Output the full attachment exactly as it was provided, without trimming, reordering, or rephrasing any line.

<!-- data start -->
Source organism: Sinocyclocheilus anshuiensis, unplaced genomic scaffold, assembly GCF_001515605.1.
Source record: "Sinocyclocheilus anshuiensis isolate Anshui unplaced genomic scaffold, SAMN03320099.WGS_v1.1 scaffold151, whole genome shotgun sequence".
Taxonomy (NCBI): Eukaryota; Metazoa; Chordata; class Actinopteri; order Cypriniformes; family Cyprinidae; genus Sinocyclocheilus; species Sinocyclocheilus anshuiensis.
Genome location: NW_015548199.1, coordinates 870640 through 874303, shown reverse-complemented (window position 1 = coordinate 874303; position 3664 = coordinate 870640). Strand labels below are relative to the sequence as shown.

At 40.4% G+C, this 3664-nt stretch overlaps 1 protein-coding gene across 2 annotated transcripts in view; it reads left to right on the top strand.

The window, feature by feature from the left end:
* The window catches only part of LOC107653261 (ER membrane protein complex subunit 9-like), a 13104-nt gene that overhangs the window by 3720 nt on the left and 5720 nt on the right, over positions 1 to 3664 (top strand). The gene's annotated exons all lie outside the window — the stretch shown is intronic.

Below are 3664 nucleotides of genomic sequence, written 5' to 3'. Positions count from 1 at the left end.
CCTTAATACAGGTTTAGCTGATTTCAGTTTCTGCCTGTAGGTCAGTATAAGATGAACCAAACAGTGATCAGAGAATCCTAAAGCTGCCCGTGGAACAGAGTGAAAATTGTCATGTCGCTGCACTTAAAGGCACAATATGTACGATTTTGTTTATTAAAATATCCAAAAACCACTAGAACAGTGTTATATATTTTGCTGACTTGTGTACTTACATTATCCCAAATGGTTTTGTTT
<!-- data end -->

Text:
Source organism: Sinocyclocheilus anshuiensis, unplaced genomic scaffold, assembly GCF_001515605.1.
Source record: "Sinocyclocheilus anshuiensis isolate Anshui unplaced genomic scaffold, SAMN03320099.WGS_v1.1 scaffold151, whole genome shotgun sequence".
Taxonomy (NCBI): Eukaryota; Metazoa; Chordata; class Actinopteri; order Cypriniformes; family Cyprinidae; genus Sinocyclocheilus; species Sinocyclocheilus anshuiensis.
Genome location: NW_015548199.1, coordinates 870640 through 874303, shown reverse-complemented (window position 1 = coordinate 874303; position 3664 = coordinate 870640). Strand labels below are relative to the sequence as shown.

At 40.4% G+C, this 3664-nt stretch overlaps 1 protein-coding gene across 2 annotated transcripts in view; it reads left to right on the top strand.

The window, feature by feature from the left end:
* The window catches only part of LOC107653261 (ER membrane protein complex subunit 9-like), a 13104-nt gene that overhangs the window by 3720 nt on the left and 5720 nt on the right, over positions 1 to 3664 (top strand). The gene's annotated exons all lie outside the window — the stretch shown is intronic.

Below are 3664 nucleotides of genomic sequence, written 5' to 3'. Positions count from 1 at the left end.
CCTTAATACAGGTTTAGCTGATTTCAGTTTCTGCCTGTAGGTCAGTATAAGATGAACCAAACAGTGATCAGAGAATCCTAAAGCTGCCCGTGGAACAGAGTGAAAATTGTCATGTCGCTGCACTTAAAGGCACAATATGTACGATTTTGTTTATTAAAATATCCAAAAACCACTAGAACAGTGTTATATATTTTGCTGACTTGTGTACTTACATTATCCCAAATGGTTTTGTTT